Accelerated credit courses and all specific courses required for graduation will be closed to student enrollment on a pass/fail basis. Students may petition to take a course on a pass/fail basis only if they are registered for more than four full-credit courses. If a student who is taking a fifth course for pass/fail credit decides to drop a course for letter grade credit, the pass/fail course must be taken for a letter grade. Students must meet all prerequisites for admission to any class even if they only wish to take a pass/fail grade. Any student meeting the prerequisites for admission may, with the permission of his/her parent(s) or legal guardian(s) and the counselor, petition for a course on a pass/fail basis. A student may have the option of receiving either a letter grade or a pass/fail grade, and this option may be exercised either semester.
In exercising this option for a pass/fail grade a student must request to participate in the class on a pass/fail basis in writing during the registration process. The petition request must be signed by the student as well as his/her parent(s), or legal guardian(s) and counselor. Any request beyond the registration period may be considered for approval by the Assistant Principal of Student Services in consultation with the Principal. The same procedures apply to courses taken during summer school.
The following district grading scale will be used by teachers to enter grades into the SIS:
|Letter Code||Value||Cutoff||Range||Letter Value|
|A+||100.00||97.00||100 – 97||100.00|
|A||95.00||93.00||96.99 – 93||95.00|
|A-||91.50||90.00||92.99 – 90||91.50|
|B+||88.50||87.00||89.99 – 87||88.50|
|B||85.00||83.00||86.99 – 83||85.00|
|B-||81.50||80.00||82.99 – 80||81.50|
|C+||78.50||77.00||79.99 – 77||78.50|
|C||75.00||73.00||76.99 – 73||75.00|
|C-||71.50||70.00||72.99 – 70||71.50|
|D+||68.50||67.00||69.99 – 67||68.50|
|D||65.00||63.00||66.99 – 63||65.00|
|D-||61.50||60.00||62.99 – 60||61.50|
|F||53.00||40.03||59.99 – 40.03||55.00|
On the transcript, only the letter (without its plus and minus) will be visible. The pluses and minuses are informational only and will not impact the mathematics used in formulating the grade point average. The pluses and minuses will be available as information for parents and students viewable only through the SIS portal and on report cards.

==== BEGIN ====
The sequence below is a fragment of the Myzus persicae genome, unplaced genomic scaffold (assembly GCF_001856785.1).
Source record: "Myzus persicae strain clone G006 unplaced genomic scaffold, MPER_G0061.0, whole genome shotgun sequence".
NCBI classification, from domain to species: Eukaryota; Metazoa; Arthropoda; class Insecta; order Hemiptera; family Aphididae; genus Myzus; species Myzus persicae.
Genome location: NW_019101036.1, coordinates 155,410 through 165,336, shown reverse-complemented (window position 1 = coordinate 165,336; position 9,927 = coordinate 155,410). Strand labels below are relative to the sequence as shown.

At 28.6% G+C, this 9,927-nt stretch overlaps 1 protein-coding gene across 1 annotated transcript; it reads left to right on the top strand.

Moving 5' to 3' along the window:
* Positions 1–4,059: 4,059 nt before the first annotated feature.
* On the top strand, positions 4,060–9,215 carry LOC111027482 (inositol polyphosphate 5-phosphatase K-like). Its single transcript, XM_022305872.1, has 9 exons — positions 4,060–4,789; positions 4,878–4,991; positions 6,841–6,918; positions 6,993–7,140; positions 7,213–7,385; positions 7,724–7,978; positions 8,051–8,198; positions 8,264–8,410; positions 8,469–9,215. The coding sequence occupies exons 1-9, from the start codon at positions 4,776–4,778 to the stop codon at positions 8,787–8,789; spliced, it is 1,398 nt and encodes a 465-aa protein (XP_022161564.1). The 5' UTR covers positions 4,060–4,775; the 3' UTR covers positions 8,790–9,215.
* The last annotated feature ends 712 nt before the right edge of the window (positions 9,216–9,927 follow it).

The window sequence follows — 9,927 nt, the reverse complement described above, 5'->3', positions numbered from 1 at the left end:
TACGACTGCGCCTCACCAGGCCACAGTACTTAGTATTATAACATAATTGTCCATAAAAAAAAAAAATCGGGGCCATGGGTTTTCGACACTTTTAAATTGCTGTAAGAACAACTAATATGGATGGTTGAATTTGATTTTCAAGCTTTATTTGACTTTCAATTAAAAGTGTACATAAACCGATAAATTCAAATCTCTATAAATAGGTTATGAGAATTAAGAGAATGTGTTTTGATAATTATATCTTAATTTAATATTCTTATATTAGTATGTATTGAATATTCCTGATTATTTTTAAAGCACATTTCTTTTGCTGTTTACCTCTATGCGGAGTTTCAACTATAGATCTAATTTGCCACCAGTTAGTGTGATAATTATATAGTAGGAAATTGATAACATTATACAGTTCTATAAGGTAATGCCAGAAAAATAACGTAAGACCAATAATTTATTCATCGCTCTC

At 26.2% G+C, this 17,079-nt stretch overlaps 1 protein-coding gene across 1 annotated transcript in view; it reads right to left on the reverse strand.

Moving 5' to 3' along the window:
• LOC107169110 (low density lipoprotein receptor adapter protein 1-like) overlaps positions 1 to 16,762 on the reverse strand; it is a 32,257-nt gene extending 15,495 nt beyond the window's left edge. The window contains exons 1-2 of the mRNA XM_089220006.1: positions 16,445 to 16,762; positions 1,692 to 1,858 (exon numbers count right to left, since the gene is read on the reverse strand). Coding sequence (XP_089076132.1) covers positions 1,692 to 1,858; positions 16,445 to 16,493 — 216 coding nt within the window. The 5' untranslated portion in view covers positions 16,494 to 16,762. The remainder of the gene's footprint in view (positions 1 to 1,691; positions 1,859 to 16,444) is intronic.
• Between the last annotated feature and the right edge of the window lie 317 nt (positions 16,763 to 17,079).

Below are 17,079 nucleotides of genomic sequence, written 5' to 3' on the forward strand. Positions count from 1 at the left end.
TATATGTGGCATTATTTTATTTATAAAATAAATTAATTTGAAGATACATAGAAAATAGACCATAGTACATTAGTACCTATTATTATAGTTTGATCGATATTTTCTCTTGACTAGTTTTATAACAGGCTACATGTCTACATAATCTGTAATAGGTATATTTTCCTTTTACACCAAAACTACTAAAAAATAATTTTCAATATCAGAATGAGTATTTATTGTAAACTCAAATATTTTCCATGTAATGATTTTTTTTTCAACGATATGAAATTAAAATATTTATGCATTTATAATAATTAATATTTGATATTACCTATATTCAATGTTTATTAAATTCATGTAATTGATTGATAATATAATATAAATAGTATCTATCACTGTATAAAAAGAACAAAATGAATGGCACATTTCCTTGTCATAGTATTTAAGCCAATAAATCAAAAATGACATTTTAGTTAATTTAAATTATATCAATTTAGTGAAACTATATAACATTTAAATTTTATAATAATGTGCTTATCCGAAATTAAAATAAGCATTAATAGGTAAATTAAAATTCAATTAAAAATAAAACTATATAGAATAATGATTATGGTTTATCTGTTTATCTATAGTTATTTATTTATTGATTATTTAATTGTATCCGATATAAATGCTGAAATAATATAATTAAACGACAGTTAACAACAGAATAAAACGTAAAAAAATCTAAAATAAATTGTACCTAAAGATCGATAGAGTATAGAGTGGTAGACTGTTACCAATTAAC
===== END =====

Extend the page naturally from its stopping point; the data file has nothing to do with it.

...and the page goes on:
In the gradebook, unless a % (or point value) is entered, the numeric equivalent to a letter that is entered is reflected in the table above in the “Letter Value” column.
The lowest possible percentage score entered into a gradebook will be a 40% or the equivalent point value. Eligible grades for record keeping purposes are NY (“Not Yet”), NO (“No Opportunity for Credit”) and Z (Indicates lowest possible F = 40%). Teachers are encouraged to include text comments when using these grades. The NY, NO, and Z will convert to F on report cards and on transcripts.
Semester Exam Calculation
All teachers will need to include the Final Exam grade as a component within the semester grade calculation. This will occur by adding the final exam as an assignment(s) or category.
Repeating a Course
When a student repeats any course the transcript will reflect all courses and all grades. The calculation of the grade point average, however, will include only the highest grade for the repeated course. Credit will be awarded based only on the highest grade earned.